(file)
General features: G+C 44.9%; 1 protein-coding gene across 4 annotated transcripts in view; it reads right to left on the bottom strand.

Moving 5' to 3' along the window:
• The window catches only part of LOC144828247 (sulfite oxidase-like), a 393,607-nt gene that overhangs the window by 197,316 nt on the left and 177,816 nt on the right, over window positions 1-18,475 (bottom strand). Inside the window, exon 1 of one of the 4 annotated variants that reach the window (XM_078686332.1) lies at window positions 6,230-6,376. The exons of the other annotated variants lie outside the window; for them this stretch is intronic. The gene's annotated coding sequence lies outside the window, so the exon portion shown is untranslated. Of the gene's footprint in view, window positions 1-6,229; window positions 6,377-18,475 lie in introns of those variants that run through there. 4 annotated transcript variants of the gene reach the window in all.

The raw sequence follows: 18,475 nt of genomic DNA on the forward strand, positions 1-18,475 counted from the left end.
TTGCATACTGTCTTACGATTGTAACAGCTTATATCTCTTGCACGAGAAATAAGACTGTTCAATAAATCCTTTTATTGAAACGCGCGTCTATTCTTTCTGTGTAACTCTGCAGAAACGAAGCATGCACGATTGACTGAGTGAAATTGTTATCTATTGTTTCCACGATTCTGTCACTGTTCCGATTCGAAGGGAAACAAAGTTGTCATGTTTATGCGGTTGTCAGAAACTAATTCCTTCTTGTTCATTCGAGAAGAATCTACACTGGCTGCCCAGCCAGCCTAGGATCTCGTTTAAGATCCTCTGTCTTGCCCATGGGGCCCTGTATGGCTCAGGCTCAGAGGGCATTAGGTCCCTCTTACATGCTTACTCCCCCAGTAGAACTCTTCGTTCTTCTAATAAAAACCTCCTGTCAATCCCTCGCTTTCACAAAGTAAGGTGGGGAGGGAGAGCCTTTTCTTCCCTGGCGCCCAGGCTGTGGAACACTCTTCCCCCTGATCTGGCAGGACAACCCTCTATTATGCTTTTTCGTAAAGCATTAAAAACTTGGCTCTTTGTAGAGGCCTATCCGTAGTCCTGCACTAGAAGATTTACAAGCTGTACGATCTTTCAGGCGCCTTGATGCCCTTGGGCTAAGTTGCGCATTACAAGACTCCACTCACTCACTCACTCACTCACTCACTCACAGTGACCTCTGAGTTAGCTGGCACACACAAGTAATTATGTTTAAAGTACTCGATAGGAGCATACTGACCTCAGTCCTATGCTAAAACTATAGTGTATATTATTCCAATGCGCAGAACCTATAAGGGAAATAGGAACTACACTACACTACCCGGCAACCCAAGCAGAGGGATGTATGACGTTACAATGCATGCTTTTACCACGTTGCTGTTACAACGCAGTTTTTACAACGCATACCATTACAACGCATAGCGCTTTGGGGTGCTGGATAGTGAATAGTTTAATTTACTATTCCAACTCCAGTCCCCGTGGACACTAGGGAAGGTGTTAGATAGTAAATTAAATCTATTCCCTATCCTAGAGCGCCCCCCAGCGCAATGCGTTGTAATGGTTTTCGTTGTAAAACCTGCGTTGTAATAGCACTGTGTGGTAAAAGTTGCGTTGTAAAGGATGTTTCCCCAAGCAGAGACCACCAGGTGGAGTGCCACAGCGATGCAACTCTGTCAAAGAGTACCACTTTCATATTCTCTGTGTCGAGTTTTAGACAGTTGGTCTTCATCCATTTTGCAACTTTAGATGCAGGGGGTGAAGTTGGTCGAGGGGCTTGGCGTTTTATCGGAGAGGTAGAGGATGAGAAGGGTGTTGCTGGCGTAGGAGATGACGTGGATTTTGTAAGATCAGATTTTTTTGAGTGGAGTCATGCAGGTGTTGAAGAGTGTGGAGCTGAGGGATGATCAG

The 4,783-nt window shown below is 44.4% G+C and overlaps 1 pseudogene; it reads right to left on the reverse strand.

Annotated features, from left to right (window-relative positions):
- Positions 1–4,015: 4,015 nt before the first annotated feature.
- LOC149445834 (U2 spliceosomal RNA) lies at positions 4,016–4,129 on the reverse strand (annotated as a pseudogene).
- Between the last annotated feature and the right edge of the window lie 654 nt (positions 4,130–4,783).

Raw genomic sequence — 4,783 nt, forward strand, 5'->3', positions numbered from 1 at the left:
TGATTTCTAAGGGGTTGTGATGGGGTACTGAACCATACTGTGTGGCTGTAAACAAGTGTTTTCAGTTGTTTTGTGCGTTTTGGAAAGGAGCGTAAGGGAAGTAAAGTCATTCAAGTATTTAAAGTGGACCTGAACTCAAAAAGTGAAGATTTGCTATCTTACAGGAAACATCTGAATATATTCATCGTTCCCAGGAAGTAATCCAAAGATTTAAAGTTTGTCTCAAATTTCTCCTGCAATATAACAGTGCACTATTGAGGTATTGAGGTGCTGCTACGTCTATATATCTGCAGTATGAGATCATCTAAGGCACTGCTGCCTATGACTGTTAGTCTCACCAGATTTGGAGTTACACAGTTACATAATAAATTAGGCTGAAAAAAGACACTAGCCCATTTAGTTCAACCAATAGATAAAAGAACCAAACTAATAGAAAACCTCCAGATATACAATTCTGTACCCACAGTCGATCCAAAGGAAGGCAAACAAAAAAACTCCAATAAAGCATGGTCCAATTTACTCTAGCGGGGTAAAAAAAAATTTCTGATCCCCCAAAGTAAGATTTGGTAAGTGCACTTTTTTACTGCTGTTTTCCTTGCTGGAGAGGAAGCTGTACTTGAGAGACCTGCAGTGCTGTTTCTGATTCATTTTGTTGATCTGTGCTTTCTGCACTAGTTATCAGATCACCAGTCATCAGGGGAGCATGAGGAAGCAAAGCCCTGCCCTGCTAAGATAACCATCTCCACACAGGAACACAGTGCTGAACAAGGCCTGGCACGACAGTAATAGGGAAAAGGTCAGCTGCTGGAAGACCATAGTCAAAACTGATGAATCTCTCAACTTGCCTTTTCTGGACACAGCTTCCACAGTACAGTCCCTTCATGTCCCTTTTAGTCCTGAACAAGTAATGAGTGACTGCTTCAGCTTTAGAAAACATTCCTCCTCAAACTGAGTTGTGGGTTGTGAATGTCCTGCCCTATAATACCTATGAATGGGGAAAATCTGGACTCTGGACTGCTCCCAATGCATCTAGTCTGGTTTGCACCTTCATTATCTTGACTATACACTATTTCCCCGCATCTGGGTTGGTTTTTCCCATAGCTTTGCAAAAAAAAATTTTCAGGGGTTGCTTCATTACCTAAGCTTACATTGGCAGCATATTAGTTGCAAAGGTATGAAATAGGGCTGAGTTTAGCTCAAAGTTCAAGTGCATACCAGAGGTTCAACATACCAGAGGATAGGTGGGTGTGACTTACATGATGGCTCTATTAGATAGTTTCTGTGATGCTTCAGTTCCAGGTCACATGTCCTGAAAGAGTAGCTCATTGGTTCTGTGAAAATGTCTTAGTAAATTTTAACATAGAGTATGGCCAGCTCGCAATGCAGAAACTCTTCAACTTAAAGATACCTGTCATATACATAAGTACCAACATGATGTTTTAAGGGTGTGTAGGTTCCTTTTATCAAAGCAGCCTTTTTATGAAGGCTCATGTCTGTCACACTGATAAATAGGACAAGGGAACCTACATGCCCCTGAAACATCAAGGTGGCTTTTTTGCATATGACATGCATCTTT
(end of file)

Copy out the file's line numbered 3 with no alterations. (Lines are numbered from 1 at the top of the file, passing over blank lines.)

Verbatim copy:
• The window catches only part of LOC144828247 (sulfite oxidase-like), a 393,607-nt gene that overhangs the window by 197,316 nt on the left and 177,816 nt on the right, over window positions 1-18,475 (bottom strand). Inside the window, exon 1 of one of the 4 annotated variants that reach the window (XM_078686332.1) lies at window positions 6,230-6,376. The exons of the other annotated variants lie outside the window; for them this stretch is intronic. The gene's annotated coding sequence lies outside the window, so the exon portion shown is untranslated. Of the gene's footprint in view, window positions 1-6,229; window positions 6,377-18,475 lie in introns of those variants that run through there. 4 annotated transcript variants of the gene reach the window in all.